Monday, July 25, 2011

Improvements - Part 2

Adding cells to my pack forced me to purchase a power supply to individually charge each new cell to balance with the rest of the pack. I opted for the Mastech HY1520EX DC Power Supply. At first, I had trouble understanding how to correctly set the unit to safely charge my cells. After reading and deciphering the brief instructions and getting pointers from contacts, I managed to figure out how this unit works. I also had to be very patient because the unit was self adjusting the current based on the set voltage and it took many hours before the cell reached a full charge.

Now for the BMS. As many will admit, shopping around for the right BMS is not an easy task. There are many different types and models on the market many of which are relatively new.

Before making a BMS choice, I had prepared a short list of desired features or functionality.
  1. Programmable and flexible for resizing battery pack and customizing charge voltages (CAN Bus). 
  2. System that is not susceptible to interference (false alarms).
  3. Good Graphics to display cell monitoring and charging data.
  4. Logging capability for tracing overall system or cell behavior under charge/discharge.
Based on the above, I found myself looking for a digital BMS with CAN bus control for charging. The system that I chose and installed is the EMUS BMS made by a startup company in Lithuania named Elektromotus. This product is still in the development phase but has some very attractive features with additional features planned in future releases.

The Control Unit is very compact and uses small gauge (24 awg) wiring that requires carefull handling. If you have to redo any connections, you will need a special extraction tool and mini style (3mm) crimper. Proper fastening is also very important to prevent movement and connections from breaking loose.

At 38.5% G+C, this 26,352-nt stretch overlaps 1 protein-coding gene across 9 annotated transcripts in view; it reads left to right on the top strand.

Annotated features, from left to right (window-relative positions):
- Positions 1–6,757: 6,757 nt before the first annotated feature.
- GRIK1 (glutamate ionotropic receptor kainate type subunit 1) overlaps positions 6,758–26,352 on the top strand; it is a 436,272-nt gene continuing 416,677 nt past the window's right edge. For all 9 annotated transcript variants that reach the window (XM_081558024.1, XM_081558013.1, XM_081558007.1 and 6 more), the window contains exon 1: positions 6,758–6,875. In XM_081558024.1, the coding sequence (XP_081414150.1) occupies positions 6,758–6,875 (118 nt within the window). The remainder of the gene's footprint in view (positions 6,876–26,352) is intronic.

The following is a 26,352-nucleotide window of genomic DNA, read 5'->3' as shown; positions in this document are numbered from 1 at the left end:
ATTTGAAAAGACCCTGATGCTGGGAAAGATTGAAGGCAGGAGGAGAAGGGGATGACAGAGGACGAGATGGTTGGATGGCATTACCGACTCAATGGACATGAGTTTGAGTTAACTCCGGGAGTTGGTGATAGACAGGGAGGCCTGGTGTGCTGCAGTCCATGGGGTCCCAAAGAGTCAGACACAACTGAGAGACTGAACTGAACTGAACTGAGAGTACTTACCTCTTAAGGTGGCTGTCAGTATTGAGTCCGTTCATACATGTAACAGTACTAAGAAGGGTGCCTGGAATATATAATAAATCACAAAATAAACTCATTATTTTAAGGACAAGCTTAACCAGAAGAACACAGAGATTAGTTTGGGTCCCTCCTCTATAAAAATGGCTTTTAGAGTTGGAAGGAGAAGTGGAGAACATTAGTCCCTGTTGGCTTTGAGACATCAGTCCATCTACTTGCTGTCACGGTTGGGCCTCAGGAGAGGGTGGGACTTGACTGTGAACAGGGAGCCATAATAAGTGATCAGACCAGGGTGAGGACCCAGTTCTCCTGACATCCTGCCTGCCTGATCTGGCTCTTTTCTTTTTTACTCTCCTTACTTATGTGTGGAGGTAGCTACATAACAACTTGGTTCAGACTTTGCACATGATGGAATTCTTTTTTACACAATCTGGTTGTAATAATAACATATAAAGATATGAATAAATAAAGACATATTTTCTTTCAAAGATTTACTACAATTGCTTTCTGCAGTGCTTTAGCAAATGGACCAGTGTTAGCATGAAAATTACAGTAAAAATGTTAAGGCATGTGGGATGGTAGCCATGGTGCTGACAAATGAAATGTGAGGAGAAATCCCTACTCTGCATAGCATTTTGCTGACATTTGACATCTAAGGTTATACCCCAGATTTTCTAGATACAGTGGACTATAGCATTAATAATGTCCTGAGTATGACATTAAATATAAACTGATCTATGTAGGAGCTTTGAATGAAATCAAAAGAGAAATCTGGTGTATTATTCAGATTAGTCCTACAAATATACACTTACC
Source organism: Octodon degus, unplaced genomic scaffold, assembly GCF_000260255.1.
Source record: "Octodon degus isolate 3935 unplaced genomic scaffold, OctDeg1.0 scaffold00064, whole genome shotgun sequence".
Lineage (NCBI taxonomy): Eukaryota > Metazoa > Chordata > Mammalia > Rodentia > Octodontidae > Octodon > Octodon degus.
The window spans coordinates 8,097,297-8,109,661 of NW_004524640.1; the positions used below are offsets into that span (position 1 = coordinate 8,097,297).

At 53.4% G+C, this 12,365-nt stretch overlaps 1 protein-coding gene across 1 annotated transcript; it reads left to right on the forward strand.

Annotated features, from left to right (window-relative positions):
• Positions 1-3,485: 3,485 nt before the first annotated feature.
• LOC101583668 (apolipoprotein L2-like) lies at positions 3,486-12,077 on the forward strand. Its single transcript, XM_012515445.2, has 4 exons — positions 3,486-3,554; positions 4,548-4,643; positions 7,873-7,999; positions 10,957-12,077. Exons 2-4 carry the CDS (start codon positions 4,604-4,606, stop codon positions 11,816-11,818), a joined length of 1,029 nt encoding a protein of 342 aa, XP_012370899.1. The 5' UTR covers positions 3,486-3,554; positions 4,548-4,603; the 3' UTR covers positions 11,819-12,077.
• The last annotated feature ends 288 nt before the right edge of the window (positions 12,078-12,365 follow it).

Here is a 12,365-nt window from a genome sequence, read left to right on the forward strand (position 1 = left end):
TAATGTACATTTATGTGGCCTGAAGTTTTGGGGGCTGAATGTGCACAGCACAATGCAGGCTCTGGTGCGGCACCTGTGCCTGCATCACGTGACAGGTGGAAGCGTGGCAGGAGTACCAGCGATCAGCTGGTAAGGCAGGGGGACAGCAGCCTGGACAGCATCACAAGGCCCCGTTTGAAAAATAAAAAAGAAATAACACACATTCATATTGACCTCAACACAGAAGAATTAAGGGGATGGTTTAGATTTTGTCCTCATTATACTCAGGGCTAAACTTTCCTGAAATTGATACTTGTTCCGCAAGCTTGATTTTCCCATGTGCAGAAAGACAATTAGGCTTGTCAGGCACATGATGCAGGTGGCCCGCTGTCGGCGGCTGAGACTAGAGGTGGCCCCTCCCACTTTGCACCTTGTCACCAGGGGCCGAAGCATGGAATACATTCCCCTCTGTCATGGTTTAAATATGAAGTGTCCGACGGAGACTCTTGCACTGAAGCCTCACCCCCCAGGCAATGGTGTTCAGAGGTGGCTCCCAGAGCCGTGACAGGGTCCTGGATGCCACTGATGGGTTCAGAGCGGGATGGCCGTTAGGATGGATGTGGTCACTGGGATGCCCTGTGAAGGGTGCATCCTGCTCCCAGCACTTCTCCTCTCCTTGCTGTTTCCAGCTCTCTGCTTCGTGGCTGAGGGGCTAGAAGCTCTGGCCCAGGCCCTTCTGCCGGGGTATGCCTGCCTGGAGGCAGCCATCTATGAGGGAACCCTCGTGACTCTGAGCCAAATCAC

The cell modules are also compact and install with a particular order (one Bottom module, one Top module and alternating A and B modules). Note: The boards will come with longer positive terminal wires in the future to allow for more slack.

Early on, there were some delays integrating the BMS into the car due to incorrect buggy software initially shipped with the cell modules. Also being new to the system and referencing a draft version of the documentation, I received good online support to gain an introduction to the system and get started. At first I chose the default configuration parameters which eventually needed to be modified to better suit my specific setup and to also minimize some communication errors reported by the system software between the BMS control unit and the cell modules. The system was also intermittently reporting unexpected and frequent charging state changes. These issues were alleviated by making some timing configuration changes but not completely resolved and still under investigation. Nevertheless, I am still able to use the system and operate the vehicle on a daily basis and have learned a few new things from the experience with this BMS.

Configuring the BMS is done via a the EMUS "Control Panel" program on a windows operating system (running on a laptop is ideal for mobility).

The "Update" screen (above) is used to upload the Control Unit image file.

The configuration screen of the "Cells" (above) allows you to enter information about your cells and desired parameters for "Low" and "High" voltage, temperature, etc. If you ever resize your pack, all that is needed is reconfiguration.